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    Small-aperture optic IOL broadens range of vision

    Novel pseudophakic implant targets presbyopia without any apparent downsides



    A foldable, hydrophobic acrylic IOL embedded with a small-aperture mask provided excellent visual acuity across all distances in patients who underwent monocular implantation after cataract surgery and was not associated with any visual symptoms that may occur with other presbyopia-correcting IOLs.


    Makati City, Philippines—The first reported outcomes from cataract surgery patients undergoing monocular implantation with a hydrophobic acrylic small-aperture IOL (IC-8, AcuFocus) show that this novel device is safe and provides a continuous broad range of excellent vision, said Robert E. Ang, MD.

    “Early functional results from patients with this novel IOL implanted are in alignment with outcomes achieved using the intracorneal small-aperture inlay (KAMRA, AcuFocus) in showing that it provides an extended range of vision,” said Dr. Ang, a surgeon at the Asian Eye Institute, Makati City, Philippines.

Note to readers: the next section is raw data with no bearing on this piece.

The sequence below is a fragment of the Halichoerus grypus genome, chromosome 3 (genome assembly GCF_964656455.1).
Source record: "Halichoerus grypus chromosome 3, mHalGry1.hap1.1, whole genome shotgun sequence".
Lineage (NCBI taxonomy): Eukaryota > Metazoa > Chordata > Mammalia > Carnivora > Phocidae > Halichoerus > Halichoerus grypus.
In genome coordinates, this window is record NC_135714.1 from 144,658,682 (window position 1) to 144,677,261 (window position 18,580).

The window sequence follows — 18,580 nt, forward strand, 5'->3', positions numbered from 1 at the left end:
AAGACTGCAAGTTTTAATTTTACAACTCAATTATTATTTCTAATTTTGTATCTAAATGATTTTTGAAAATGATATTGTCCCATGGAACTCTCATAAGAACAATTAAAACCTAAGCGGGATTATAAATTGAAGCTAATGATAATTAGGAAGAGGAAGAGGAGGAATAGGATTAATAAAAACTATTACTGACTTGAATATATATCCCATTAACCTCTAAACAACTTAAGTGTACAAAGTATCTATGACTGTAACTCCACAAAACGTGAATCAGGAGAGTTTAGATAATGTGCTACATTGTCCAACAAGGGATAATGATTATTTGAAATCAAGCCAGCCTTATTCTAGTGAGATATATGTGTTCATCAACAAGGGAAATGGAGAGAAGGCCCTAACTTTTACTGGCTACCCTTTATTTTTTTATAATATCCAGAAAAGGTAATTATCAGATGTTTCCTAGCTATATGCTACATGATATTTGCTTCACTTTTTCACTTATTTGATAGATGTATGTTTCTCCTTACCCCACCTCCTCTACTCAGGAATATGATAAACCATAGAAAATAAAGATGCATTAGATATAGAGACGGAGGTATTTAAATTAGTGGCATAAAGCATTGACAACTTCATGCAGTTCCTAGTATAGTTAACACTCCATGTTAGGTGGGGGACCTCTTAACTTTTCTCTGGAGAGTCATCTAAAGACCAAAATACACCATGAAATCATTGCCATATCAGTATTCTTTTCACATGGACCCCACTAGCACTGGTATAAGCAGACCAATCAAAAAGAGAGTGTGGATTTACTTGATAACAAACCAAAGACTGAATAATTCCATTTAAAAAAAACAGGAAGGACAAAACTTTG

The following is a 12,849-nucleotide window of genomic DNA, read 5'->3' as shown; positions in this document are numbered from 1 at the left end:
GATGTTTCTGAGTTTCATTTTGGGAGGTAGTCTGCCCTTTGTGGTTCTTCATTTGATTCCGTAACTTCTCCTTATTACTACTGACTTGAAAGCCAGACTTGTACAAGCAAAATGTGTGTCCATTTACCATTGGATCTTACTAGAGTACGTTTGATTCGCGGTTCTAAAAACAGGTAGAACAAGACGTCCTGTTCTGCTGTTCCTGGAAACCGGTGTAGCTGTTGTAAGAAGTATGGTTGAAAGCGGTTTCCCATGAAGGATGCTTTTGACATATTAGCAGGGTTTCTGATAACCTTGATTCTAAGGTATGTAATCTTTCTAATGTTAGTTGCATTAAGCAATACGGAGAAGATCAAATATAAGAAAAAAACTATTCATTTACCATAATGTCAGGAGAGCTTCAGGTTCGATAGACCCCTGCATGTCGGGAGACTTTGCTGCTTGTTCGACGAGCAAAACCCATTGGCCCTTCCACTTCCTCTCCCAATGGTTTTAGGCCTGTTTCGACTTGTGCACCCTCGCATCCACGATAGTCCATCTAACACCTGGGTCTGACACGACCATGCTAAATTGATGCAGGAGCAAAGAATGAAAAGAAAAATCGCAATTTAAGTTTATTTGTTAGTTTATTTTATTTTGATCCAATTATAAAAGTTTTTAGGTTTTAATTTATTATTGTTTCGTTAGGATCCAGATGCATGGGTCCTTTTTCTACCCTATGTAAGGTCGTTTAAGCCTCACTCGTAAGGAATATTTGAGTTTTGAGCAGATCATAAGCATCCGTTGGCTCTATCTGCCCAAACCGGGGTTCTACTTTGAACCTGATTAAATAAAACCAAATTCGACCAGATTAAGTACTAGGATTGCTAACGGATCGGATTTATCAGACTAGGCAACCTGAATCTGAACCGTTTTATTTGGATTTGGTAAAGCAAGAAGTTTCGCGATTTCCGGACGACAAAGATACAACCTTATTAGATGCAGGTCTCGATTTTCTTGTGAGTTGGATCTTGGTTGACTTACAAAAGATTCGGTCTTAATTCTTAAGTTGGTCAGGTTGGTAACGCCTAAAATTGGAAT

This IOL is a single-piece aspheric lens (12.5 mm overall diameter) with an opaque annular mask embedded centrally into the 6-mm optic. Made of polyvinylidene fluoride (PVDF) and carbon nanoparticles, the mask is 5 μm thick, measures 3.23 mm in diameter, and has a 1.36 mm central aperture.

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    Dr. Ang presented data from follow-up out to 1 year for nine eyes operated on at his center. He reported mean monocular uncorrected visual acuity (UCVA) for the implanted eye was J2 for near and 20/20 for both intermediate and far distances. The results for near and intermediate vision were even better when testing was performed with refraction in the implanted eye shifted to a small amount of myopia (–0.75 DS), with little to no effect on distance vision, and there was no evidence that the lens induced any unwanted visual symptoms.

    “No adverse visual effects have been seen, and studies conducted in these initial recipients along with findings from investigations performed in an animal model show that the lens does not hamper the ability to perform posterior segment evaluations or surgical procedures,” Dr. Ang said. “Now we look forward to collecting additional data.”

    Small-aperture optics

    The benefits of small-aperture optics for correcting presbyopia have been known for a long time and explain the high satisfaction of patients with the small-aperture intracorneal inlay implanted, Dr. Ang noted.

    Cheryl Guttman Krader
    Cheryl Guttman Krader is a contributor to Dermatology Times, Ophthalmology Times, and Urology Times.

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